- Swinden, Greg
- Ship histories and stories, WWII operations, History - WW2
- RAN Ships
- HMAS Sydney IV, HMAS Sydney II
- June 2009 edition of the Naval Historical Review (all rights reserved)
On 19 November 2008, 67 years to the day that Sydney was lost, there were a number of memorial services held at sea, around Australia and in London to commemorate those who had lost their lives. In Geraldton a memorial service was held in Queens Park attended by politicians, senior defence personnel and the families of those who were killed. At sea the frigate HMAS Sydney (IV) escorted the amphibious transport ship HMAS Manoora, which had embarked hundreds of family members of those lost in Sydney (II), to the site of the ship’s final resting place and a service was held over the site of the wreck
But it was at Geraldton that the final farewell to the unknown sailor took place. The coffin bearing his remains and covered by the Australian White Ensign was centrepiece to the service as the highest in the land came to offer him and his shipmates the praise they deserved. John Perryman reminded those gathered that while Sydney had been lost with all hands she had still sunk the Kormoran and removed a dangerous enemy from Australian waters. It had been a high price to pay for victory, but it was a victory none the less.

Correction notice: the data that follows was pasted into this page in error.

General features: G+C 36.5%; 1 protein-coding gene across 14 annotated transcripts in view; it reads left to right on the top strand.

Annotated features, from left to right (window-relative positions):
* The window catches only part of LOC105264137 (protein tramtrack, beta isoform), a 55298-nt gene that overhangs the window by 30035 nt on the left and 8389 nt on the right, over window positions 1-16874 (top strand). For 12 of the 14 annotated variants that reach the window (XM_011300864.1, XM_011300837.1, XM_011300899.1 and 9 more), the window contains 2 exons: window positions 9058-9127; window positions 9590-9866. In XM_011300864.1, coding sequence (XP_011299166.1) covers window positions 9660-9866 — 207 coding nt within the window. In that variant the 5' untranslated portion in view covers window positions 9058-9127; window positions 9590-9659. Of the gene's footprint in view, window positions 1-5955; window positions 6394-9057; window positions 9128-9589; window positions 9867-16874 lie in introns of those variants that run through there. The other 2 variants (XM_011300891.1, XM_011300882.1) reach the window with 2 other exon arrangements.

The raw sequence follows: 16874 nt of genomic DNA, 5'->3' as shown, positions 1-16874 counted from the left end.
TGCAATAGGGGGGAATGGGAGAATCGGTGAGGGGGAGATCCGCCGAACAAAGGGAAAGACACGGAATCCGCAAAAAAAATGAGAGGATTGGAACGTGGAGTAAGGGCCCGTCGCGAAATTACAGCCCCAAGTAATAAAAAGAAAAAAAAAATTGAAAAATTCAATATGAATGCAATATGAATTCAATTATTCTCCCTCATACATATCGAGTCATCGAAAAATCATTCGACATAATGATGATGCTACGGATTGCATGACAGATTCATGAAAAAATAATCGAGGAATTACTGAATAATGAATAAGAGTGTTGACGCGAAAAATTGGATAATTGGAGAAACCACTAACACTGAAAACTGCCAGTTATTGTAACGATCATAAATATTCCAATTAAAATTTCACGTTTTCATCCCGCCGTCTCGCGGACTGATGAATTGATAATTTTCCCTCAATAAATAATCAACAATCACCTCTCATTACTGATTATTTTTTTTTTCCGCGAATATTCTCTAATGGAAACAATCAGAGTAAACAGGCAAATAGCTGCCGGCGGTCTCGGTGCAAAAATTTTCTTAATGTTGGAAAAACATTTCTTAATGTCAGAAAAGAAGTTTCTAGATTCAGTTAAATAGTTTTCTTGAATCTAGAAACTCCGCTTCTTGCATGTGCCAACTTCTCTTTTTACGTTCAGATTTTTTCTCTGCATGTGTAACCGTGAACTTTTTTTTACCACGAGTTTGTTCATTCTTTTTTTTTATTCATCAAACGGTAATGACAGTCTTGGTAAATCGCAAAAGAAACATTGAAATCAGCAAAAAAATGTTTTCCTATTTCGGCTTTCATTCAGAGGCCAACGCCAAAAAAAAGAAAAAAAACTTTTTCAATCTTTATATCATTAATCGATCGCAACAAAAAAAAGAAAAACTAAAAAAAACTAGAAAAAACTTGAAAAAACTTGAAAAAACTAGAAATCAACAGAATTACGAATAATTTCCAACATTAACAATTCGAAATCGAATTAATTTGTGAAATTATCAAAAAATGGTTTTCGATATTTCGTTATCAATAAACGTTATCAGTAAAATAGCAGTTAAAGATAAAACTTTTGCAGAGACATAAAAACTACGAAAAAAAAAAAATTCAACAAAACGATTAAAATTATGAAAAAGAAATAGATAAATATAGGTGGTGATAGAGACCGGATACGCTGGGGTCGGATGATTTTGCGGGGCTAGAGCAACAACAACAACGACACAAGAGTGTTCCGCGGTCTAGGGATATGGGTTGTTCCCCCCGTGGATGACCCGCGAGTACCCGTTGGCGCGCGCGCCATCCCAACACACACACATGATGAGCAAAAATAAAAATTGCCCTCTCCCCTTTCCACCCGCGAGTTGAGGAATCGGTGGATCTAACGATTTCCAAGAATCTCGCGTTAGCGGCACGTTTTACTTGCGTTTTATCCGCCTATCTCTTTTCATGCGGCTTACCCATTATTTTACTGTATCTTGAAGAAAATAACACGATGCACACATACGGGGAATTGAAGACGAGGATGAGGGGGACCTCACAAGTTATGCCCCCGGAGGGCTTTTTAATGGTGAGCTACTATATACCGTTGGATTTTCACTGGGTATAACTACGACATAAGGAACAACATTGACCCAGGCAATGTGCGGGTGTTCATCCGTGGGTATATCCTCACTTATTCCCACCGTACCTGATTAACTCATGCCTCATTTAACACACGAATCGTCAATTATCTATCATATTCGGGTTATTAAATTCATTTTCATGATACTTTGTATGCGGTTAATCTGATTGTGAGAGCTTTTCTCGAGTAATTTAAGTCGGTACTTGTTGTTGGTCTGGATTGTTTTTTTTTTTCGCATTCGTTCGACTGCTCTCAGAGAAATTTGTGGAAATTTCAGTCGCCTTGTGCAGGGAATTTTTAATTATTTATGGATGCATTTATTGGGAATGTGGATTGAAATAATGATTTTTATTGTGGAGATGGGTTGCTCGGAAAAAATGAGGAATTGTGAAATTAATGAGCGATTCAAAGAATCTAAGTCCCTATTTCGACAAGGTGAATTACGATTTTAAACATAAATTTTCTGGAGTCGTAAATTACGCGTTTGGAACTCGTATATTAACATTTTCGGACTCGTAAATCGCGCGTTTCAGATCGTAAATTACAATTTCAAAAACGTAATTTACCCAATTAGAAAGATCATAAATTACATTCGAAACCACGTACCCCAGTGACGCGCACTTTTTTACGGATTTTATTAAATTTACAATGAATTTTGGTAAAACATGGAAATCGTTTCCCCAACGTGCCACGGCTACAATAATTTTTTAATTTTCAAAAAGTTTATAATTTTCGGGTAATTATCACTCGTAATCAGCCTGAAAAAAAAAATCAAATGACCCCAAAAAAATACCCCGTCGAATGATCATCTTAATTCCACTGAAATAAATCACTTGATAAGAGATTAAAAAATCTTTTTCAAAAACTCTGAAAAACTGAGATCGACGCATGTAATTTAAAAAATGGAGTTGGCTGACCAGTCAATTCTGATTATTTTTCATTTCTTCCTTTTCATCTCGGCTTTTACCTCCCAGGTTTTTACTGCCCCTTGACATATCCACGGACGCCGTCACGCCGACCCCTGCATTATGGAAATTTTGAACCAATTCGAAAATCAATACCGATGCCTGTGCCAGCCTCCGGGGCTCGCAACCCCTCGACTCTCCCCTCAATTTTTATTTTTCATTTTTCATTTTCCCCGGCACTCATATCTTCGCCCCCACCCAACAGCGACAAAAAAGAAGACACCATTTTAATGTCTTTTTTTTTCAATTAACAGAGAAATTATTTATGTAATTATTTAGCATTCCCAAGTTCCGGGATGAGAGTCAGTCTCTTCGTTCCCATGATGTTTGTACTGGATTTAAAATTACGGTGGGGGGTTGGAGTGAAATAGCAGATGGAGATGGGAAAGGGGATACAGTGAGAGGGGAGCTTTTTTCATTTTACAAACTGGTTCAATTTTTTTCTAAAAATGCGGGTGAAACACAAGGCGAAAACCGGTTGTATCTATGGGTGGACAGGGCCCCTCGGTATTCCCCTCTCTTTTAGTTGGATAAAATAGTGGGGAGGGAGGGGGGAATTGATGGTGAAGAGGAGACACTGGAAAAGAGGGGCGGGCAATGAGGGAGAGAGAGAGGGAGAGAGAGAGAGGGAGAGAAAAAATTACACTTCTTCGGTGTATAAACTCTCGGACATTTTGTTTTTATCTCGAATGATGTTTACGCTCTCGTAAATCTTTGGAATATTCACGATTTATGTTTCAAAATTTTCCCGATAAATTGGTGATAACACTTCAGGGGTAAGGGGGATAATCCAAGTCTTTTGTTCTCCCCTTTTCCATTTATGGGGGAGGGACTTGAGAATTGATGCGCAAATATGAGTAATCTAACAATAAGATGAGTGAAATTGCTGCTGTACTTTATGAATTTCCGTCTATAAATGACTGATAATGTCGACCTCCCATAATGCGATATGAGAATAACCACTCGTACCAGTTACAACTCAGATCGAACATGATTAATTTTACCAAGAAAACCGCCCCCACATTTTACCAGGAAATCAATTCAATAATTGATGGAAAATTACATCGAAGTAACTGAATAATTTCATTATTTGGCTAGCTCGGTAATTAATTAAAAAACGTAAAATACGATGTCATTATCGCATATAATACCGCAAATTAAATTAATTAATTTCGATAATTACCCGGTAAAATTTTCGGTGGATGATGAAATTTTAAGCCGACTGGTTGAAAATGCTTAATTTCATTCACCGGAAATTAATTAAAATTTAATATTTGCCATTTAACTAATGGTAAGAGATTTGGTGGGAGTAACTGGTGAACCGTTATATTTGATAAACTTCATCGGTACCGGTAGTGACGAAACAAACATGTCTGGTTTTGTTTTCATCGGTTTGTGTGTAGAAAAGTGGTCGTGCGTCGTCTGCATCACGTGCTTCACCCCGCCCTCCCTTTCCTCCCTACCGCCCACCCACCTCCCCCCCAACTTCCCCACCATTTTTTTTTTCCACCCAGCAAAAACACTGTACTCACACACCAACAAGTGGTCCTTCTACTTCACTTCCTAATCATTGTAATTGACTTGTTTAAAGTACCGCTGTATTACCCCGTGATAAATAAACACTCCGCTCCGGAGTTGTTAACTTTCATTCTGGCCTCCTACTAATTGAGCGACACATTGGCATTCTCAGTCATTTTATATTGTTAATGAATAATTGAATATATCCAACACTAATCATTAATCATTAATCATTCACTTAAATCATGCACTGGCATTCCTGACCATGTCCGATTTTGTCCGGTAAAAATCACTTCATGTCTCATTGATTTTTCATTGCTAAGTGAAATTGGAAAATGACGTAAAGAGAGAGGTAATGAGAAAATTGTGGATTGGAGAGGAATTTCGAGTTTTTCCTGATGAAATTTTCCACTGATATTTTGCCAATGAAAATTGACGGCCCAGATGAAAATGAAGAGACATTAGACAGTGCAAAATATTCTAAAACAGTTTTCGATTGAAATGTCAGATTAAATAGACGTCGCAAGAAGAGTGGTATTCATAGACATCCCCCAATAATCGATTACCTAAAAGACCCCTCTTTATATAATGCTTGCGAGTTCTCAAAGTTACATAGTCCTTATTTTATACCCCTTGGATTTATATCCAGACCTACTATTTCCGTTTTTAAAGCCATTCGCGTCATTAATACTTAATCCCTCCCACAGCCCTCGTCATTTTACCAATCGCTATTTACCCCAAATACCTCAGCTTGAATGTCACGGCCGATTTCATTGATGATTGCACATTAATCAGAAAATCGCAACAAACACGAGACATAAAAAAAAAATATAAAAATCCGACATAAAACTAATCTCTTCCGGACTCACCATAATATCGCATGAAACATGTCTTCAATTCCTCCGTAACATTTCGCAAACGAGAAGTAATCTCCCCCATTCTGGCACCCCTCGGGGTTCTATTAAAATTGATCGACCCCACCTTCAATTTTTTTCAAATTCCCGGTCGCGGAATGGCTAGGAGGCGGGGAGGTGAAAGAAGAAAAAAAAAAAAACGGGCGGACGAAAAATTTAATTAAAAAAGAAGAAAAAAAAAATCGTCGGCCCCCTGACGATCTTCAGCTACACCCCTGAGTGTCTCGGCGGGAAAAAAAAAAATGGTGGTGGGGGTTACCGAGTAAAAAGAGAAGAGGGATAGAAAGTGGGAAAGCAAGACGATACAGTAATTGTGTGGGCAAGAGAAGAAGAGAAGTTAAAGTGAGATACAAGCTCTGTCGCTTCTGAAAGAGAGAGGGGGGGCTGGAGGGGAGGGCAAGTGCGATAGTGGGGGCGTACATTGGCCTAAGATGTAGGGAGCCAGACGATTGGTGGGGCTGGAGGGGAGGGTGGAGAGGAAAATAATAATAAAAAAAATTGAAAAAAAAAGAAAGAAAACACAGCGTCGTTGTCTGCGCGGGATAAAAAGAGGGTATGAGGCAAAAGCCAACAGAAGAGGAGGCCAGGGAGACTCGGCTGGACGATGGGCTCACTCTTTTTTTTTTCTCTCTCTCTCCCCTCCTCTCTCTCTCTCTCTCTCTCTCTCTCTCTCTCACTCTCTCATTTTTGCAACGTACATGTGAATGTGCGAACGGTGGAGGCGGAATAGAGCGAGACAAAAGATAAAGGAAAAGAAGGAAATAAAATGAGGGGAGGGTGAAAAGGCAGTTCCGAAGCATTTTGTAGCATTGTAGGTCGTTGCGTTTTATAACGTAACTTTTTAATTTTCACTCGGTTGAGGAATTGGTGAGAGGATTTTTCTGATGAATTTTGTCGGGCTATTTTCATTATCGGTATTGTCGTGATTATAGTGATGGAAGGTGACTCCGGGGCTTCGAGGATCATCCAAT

Then as the service concluded the coffin containing the unknown sailor was removed to make the final short journey to the War Cemetery. Accompanied by senior public officials, naval personnel, the expedition and research team members and most importantly by four men who had served in Sydney up until only a few weeks before she was lost, the cortege made its way to the cemetery. Principal Chaplain Gary Lock, RAN conducted a brief service and then the coffin was lowered into the ground while a volley of shots was fired by an honour guard of sailors from HMAS Sydney (IV). The unknown sailor’s journey home that had started 67 years before was finally over.
The search, however, for the identity of the unknown sailor is far from over. While some claim he should not be identified, as by remaining unknown he represents all 645 men who lost their lives, there are others who would like his identity known. The RAN continues to undertake further action to identify this man and DNA testing will continue in the future. Additionally it is proposed to undertake isotope testing which will use small samples taken from his remains to try and identify the region where he was born, or lived his last few years, using oxygen and strontium levels in the bones and teeth. We owe this to him; he has traveled so far and for so long to tell us who he is and we should do all we can to identify him.
In 1993, when the then Prime Minister, Paul Keating, spoke at the interment of the Unknown Soldier at the Australian War Memorial he stated, ‘We don’t know who he is – and we never will’. Perhaps one day, however, the Unknown Sailor will be identified.